July 31, 2014

Iowa tax climate ranks low, 40th out of 50 states

Iowa’s tax climate ranks among the worst in the nation according to a new report released by the “Future of Iowa Foundation.” The group is a subsidiary of the Iowa Taxpayers Association and its report ranks Iowa’s overall tax system 40th out of the 50 states.

Iowa Taxpayers Association president Dustin Blythe says members of his organization will meet August 19 to start a conversation about how to improve that ranking.

“Trying to come up with a broad-based tax reform agenda,” Blythe says.

One reaon Iowa’s overall tax system ranks so low is because the state’s sales tax is so high. A two percent sales tax was first imposed in Iowa in 1934. It has tripled since then, to six percent.

“What we actually have subject to tax from what we had subject to tax in 1970 to now has almost gone from 70 percent down to 30,” Blythe says, “which means your sales tax rate has to go up if you’re taxing (fewer and fewer) items.”

The group’s report also says the tax has to go up because there are fewer people in Iowa — a net loss of more than 60,000 people over the last 20 years. In addition, Iowa has the nation’s highest corporate income tax and the state’s top personal income tax rate is nearly nine percent.

“Obviously the high rates, at least on paper, give us the appearance that we’re uncompetitve on a national scale,” Blythe says.

Iowans are able to deduct their federal income tax bill from their income before calculating how much they owe in state income taxes. It makes Iowa’s income taxes appear far higher. Republicans, though, have resisted efforts to get rid of that deduction, which is only allowed in five other states, arging it would be a tax on a tax. Blythe says his group is open to the idea of getting rid of that deduction, but only if the move is part of “comprehensive” reform of the state’s entire tax system.

Branstad wants to ensure ‘Home Base’ program working before proposing expansion (AUDIO)

Governor Terry Branstad.

Governor Terry Branstad.

Republican Governor Terry Branstad says he may unveil more proposals to benefit veterans in the coming months, but he first wants to ensure a new law that took effect this year is working effectively.

Branstad made his comments this morning at an event touting the “veterans coalition” that is supporting his bid for reelection this November.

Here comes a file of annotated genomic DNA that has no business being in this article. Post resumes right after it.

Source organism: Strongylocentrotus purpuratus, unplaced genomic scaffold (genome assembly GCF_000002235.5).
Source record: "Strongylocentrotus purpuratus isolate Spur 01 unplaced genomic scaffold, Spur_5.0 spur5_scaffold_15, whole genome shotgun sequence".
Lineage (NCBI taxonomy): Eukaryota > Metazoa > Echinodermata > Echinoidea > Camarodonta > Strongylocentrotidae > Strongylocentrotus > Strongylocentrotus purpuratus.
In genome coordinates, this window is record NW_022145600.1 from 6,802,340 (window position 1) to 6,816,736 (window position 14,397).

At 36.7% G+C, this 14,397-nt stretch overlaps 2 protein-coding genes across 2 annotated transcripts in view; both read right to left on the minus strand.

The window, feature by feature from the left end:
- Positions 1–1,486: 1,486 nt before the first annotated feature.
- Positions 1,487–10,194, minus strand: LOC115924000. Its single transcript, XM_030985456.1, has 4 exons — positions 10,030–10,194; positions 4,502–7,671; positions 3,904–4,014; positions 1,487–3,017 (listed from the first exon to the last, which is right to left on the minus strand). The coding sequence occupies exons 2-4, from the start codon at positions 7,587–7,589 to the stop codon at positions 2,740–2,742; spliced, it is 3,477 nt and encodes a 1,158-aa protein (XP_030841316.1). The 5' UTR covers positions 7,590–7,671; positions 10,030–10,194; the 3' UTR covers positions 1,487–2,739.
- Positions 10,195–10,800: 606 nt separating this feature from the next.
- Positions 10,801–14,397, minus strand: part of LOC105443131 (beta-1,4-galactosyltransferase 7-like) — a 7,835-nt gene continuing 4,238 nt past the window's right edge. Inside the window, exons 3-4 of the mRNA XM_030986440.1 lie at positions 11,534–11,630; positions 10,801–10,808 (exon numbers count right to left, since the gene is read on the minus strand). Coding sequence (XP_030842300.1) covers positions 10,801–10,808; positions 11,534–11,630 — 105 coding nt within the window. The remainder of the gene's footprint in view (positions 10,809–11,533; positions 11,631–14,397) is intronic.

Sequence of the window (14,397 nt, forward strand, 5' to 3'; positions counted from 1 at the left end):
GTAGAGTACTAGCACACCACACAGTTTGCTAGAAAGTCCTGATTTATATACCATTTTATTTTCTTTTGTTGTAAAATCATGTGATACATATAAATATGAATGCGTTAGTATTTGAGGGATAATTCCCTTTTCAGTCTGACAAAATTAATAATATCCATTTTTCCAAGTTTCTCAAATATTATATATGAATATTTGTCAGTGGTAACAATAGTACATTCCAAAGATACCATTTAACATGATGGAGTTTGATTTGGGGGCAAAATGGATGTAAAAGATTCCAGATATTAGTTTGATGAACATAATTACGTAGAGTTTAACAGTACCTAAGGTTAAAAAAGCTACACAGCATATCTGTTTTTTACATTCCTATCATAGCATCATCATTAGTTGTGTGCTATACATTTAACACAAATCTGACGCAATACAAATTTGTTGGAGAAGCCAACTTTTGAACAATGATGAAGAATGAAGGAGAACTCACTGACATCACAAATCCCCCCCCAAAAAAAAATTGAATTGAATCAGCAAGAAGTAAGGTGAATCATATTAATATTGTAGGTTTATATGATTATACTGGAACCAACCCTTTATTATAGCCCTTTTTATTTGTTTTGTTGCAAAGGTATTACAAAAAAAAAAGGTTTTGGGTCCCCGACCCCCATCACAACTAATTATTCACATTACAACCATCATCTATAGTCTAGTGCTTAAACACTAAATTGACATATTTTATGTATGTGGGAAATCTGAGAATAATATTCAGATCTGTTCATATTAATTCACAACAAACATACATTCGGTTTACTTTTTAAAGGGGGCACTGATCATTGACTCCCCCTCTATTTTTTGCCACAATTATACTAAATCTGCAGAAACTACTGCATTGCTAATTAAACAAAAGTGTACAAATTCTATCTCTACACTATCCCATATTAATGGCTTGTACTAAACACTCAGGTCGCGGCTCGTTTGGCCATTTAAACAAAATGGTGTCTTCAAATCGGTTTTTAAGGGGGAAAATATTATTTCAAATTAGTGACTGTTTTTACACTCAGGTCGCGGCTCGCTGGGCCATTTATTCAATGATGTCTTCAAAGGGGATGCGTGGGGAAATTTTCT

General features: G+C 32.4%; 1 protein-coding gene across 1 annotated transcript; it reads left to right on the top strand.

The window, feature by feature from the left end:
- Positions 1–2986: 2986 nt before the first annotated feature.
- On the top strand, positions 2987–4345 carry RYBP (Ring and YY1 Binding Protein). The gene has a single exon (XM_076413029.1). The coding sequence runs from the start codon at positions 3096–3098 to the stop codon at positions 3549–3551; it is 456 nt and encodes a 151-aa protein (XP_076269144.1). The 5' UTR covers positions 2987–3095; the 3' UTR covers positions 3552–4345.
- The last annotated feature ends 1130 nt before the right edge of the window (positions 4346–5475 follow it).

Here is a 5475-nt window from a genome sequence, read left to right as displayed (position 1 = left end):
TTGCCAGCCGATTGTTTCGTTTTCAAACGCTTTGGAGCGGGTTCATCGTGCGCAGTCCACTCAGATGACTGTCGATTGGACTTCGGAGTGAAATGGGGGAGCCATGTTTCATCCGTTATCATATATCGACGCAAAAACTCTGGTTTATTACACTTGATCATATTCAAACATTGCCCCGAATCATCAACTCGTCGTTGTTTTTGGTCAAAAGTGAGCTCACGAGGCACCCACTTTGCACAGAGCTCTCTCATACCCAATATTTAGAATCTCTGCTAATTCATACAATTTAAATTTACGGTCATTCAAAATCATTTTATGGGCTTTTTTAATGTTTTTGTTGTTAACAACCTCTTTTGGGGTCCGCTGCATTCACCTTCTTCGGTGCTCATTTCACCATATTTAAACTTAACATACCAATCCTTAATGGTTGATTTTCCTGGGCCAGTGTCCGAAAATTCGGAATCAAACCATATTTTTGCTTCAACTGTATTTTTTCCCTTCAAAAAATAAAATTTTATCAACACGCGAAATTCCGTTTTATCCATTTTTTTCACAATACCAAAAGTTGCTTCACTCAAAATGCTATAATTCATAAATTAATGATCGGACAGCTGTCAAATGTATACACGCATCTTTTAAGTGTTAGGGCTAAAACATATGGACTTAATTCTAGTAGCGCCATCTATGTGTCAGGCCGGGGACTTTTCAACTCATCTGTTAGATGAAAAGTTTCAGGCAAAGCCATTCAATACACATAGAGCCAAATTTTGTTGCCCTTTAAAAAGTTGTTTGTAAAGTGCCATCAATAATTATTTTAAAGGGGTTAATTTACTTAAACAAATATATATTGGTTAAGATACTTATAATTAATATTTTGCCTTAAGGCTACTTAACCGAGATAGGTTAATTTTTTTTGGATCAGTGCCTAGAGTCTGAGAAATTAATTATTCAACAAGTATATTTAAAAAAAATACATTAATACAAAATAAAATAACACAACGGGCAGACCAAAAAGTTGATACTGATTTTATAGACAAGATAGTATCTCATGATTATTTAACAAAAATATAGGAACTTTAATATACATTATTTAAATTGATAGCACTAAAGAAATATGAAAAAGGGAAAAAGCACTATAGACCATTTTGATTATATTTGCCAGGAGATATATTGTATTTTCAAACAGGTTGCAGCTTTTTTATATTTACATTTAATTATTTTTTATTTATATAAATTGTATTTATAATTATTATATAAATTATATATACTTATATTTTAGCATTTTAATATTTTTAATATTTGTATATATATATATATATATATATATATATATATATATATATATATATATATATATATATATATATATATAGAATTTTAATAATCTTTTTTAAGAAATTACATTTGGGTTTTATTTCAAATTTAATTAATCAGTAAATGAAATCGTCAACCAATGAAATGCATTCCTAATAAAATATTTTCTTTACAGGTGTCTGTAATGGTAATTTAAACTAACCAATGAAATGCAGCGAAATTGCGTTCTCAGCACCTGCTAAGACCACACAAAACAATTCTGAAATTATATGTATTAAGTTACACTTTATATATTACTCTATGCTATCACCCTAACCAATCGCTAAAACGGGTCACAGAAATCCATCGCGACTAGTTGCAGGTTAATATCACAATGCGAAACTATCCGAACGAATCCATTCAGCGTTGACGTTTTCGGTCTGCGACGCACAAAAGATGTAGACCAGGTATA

“I am really proud to say that Iowa has become a lot more veteran friendly,” Branstad said.

The “Home Base Iowa” bill Branstad signed into law on Memorial Day eliminated state income taxes on military pensions, plus the new law calls for state licensing boards to give veterans credit for the skills they acquired in the military. Branstad said he wants to ensure veterans do not have to take courses with content they mastered during their military service if they’re enrolled at an Iowa community college or one of the state-funded universities.

“We want to make sure that veterans are getting credit for their military education and training at our colleges and universities,” Branstad said.

State Representative Guy Vander Linden, a Republican from Oskaloosa who is a retired Marine brigadier general, said Branstad recognizes “the value” of bringing retired soldiers back to Iowa.

“When we don’t have any bases or any hospitals to welcome them home, it’s important that we have some other incentives to bring them back here,” Vander Linden said during today’s news conference. “We’re talking about many people who are 40 years of age or younger even, with young families who want to come back to Iowa and bring their skills with them.”

Vander Linden’s name is on the list of more than 250 Iowa veterans who’ve signed onto the “Veterans for Branstad” group. Vander Linden and Branstad spoke today at a news conference staged beside the “Soldiers and Sailors” monument on the Iowa capitol grounds.

AUDIO of news conference, 28:00

State auditor says current state budget amounts to $7.4 billion in spending

State Auditor Mary Mosiman is predicting the state budget will remain in the black for the next 11 months, even though the latest budget plan spends $171 million more than the state is expected to collect in taxes. Mosiman says the state’s ample surplus will cover the difference.

“These are dollars that are not new revenue in this fiscal year, but they are revenes that have been received over previous fiscal years.” Mosiman says.

Mosiman has just released her analysis of the state spending plan lawmakers and the governor approved this spring for the budgeting year that began July 1. She gives lawmakers good marks for “spending discipline” and for filling up all the reserve accounts set aside for economic emergencies. But Mosiman is warning that lawmakers cannot keep dipping into the state surplus to finance education reform and fulfill the promise that the state would make payments to local governments as commercial property tax rates go down.

“In other words we have two key laws that were enacted in 2013 that start having a financial impact on this year and future year budgets,” Mosiman says, “so long-term planning is key.”